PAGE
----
The zygomaticotemporal nerve is very slender. It arises in the orbit from the zygomatic branch of the maxillary division of the trigeminal nerve, enters the zygomatic bone and emerges again through its temporal surface, pierces the temporal fascia behind the frontal process of the zygomatic bone, and supplies the skin of the anterior part of the temple.

The auriculotemporal nerve arises in the infratemporal fossa from the mandibular division of the trigeminal. It comes to the surface at the upper end of the parotid gland, close to the auricle, immediately below the root of the zygoma. It gives branches to the upper part if the auricle and external auditory meatus, and then ramifies to supply the skin of the side of the head.

The temporal branches of the facial nerve come to the surface through the front of the upper end of the parotid gland, cross the zygomatic arch obliquely, and pass upwards and forwards into the side of the head and the forehead. They supply the anterior and superior auricular muscles, the frontal belly of the occipitofrontalis, and the upper part of the orbicularis oculi.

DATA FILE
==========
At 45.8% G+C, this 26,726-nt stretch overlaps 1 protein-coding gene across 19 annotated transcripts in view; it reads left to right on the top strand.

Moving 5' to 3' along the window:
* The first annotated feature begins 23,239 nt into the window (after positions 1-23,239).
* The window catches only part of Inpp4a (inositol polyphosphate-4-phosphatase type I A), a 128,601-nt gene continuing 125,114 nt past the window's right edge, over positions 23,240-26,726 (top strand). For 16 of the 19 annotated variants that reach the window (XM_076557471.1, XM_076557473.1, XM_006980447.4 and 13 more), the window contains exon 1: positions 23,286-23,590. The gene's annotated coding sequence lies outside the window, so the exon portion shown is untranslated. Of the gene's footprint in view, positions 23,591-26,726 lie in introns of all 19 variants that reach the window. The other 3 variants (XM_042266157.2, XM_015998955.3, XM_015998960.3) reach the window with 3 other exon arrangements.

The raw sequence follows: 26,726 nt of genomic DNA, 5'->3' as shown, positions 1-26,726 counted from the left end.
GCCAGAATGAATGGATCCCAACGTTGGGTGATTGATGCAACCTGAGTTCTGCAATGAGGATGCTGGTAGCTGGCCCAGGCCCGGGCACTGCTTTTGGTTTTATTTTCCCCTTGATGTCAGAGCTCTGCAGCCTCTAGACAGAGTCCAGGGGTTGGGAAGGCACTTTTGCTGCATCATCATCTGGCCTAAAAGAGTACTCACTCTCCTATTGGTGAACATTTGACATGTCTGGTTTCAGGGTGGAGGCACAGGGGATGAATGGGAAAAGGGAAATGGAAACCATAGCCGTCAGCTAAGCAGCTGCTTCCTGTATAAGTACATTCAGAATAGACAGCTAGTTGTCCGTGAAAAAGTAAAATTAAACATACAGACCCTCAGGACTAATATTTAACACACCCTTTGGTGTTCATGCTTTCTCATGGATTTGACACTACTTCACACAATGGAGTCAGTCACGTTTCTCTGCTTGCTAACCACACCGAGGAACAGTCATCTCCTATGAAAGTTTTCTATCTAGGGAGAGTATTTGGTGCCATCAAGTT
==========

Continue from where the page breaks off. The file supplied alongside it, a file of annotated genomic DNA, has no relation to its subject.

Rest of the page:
The posterior auricular nerve arises from the facial nerve immediately after that nerve escapes from the skull through the stylomastoid foramen. It curves upwards close to the back of the root of the auricle, and divides into branches which supply the occipital belly of the occipitofrontalis and the superior and posterior auricular muscles.

The great auricular nerve comes from the second and third cervical nerves, and its terminal branches supply the skin (1) of the lower, posterior part of the face, (2) the lower part of the auricle, and (3) a small area behind the auricle. The lesser occipital nerve arises from the second cervical nerve; its terminal branches supply the upper part of the back of the auricle and a variable area of skin in the lateral part of the back of the head.